Front Page Titles (by Subject) TO GOVERNOR TRUMBULL. - The Writings of George Washington, vol. III (1775-1776)
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TO GOVERNOR TRUMBULL. - George Washington, The Writings of George Washington, vol. III (1775-1776) 
The Writings of George Washington, collected and edited by Worthington Chauncey Ford (New York and London: G. P. Putnam’s Sons, 1889). Vol. III (1775-1776).
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TO GOVERNOR TRUMBULL.
Cambridge, 7 January, 1776.
Your favor of the 1 inst. I received and heartily thank you for your kind salutations — I was happy to hear of the great unanimity in your Assembly, & of the general salutary laws they passed; which shew them to be well attached to the common cause & to have taken proper measures for supporting it.
Inclosed you have the amount of lead from Crown Point, agreeable to your request. The account of the smelting furnace and your expectations to make a considerable amount of saltpetre and powder, please me much. I wish your most sanguine endeavors may be more than answered.
As to gun locks it is not in my power to furnish any. The information you had was groundless, for there were no spare ones in the Ordnance Stores, which fell into our hands, none were ever found that I have heard of, nor is there mention of them in the Invoice.
Having undoubted intelligence of the fitting out a fleet at Boston—and of the embarkation of troops from thence, which from the season of the year and other circumstances, must be destined for some expedition South of this; and having such information as I can depend upon, that the Inhabitants of Long Island, in the Colony of New York, or a great part of them are inimical to the rights and liberties of America, and from their conduct and professions have discovered an apparent inclination to assist in subjugating their fellow citizens to ministerial tyranny; there is the greatest reason to believe that this armament if not immediately designed against the City of New York, is nevertheless intended for Long island; and as it is of the utmost importance to prevent the Enemy from possessing themselves of the City of New York and the North River, which would give them the command of the country and the communication with Canada, I shall dispatch Major General Lee with orders to repair thither, with such Volunteers as are willing to join and can be expeditiously raised (having no troops to spare from hence) to put the City and fortifications on the North River in the best posture of defense the season and circumstances will admit of; and for disarming all such persons upon Long Island, and elsewhere whose conduct and declarations have rendered them justly suspected of designs unfriendly to the views of Congress.1 I have directed him to call upon the commanding officer of the Jersey troops for such assistance as he can afford, and being Informed by Captain Sears, and Mr. Woodward, who will deliver you this, and whom Genl Lee will follow in a day or two, that he apprehends 1000 or 1100 Volunteers may be readily raised in your government in the town through which Mr. Lee will pass, I beg the favor of you to interpose your good offices and interest in the matter, to encourage men to go on this important service and as expeditiously as possible for counteracting any designs our Enemies may have against us in that Quarter.—Every necessary expence attending their march and stay will be borne by the public.2 I have just receivd. advice from Chelsea, about 9 or 10 miles from this, that several ships have sailed from Nantasket road that were lying there. I shall write to the Honorable the Convention of New York by General Lee and direct his instructions to be laid before them, praying their assistance to facilitate the purposes of his going; I am, &c.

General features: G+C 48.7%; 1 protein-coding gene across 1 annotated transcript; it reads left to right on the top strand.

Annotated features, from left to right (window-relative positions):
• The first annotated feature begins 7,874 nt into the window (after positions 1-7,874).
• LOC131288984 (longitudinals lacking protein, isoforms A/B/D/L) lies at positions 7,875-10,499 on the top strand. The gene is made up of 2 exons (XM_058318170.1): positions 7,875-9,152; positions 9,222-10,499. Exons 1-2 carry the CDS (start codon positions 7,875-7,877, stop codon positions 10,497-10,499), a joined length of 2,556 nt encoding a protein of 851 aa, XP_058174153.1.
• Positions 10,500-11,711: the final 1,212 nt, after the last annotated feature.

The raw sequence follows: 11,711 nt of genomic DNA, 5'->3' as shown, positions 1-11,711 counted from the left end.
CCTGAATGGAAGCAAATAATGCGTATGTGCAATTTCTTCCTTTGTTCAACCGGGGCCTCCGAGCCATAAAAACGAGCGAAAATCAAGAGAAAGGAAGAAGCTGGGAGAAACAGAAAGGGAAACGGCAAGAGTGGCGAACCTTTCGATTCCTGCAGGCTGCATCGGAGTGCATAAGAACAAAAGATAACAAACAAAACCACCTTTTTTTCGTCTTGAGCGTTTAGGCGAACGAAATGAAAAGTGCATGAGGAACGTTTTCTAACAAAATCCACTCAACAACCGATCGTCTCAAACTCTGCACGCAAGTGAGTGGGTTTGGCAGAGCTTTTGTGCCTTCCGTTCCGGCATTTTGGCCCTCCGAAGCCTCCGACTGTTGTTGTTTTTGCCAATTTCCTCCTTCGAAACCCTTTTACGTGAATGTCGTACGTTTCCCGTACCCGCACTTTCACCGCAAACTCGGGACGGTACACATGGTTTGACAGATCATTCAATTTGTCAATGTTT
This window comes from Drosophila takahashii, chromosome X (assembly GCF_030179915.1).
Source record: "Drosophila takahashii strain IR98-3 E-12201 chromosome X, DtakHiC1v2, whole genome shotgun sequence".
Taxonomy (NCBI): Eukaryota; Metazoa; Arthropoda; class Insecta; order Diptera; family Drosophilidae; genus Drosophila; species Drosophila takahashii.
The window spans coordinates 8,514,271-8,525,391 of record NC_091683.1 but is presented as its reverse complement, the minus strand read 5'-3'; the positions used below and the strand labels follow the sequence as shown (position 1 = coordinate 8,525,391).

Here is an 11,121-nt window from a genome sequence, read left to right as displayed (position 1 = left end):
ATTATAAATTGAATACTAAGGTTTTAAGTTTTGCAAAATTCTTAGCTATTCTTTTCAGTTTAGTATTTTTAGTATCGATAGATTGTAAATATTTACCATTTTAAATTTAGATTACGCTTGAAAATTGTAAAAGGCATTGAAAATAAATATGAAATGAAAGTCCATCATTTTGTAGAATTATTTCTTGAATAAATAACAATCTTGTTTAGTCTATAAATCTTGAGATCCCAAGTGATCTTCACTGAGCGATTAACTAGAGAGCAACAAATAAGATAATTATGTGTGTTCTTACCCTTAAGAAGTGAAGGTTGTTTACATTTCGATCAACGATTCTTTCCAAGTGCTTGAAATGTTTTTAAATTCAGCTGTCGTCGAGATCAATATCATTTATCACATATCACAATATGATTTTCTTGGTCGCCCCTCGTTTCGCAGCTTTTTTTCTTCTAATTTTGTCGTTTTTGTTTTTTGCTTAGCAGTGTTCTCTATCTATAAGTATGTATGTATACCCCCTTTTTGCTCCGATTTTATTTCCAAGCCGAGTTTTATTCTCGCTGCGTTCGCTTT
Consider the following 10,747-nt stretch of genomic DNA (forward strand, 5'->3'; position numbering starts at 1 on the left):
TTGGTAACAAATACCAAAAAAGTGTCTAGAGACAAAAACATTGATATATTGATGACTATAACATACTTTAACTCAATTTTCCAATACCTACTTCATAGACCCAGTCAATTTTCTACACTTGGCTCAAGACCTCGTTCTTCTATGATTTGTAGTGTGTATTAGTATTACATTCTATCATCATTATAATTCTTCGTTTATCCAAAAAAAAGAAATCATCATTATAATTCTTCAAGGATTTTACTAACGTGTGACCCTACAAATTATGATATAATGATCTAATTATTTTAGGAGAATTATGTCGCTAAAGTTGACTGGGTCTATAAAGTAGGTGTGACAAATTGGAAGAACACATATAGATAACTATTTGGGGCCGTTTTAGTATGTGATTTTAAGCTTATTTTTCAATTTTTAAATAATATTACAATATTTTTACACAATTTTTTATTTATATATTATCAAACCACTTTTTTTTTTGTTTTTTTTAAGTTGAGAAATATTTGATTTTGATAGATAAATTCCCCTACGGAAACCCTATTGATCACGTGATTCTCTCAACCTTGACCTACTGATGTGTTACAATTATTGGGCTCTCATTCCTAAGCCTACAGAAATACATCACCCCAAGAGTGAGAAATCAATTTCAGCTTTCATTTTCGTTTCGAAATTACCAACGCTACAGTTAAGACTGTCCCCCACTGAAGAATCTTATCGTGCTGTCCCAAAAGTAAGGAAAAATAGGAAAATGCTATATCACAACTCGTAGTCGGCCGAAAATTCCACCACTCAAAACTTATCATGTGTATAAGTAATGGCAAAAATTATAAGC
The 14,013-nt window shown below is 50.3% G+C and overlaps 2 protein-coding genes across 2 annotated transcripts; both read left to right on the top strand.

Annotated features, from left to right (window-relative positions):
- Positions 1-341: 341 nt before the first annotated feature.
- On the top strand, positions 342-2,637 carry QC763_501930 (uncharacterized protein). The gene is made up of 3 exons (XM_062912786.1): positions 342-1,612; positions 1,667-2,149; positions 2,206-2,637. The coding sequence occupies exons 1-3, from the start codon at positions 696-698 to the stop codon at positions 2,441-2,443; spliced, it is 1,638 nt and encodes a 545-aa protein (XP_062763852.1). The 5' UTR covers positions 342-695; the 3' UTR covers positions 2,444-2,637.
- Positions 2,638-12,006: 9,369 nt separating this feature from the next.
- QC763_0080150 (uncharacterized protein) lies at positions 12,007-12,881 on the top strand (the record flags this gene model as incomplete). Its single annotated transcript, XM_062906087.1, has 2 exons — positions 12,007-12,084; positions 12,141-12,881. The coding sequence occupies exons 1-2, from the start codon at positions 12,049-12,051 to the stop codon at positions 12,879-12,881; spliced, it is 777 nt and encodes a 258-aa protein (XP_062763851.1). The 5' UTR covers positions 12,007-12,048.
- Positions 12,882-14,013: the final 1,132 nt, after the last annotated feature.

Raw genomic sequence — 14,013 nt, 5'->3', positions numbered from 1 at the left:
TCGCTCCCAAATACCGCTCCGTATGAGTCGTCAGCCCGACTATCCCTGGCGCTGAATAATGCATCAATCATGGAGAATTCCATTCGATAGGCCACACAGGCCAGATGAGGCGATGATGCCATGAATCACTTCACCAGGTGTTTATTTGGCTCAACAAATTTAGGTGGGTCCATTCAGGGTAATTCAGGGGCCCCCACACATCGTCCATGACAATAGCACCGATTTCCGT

[1 ]“You will excuse me for reminding you of our conversation the other evening, when I informed you, that General Lee’s departure for New York is advisable upon the plan of his letter, and, under the circumstances I then mentioned, ought not to be delayed. In giving me your opinion of this matter, I have no doubt of your taking a comprehensive view of it; that is, you will not only consider the propriety of the measure, but of the execution; whether such a step, though right in itself, may not be looked upon as beyond my line.
[2 ]Washington wrote to the Committee of Safety of New York on the following day;—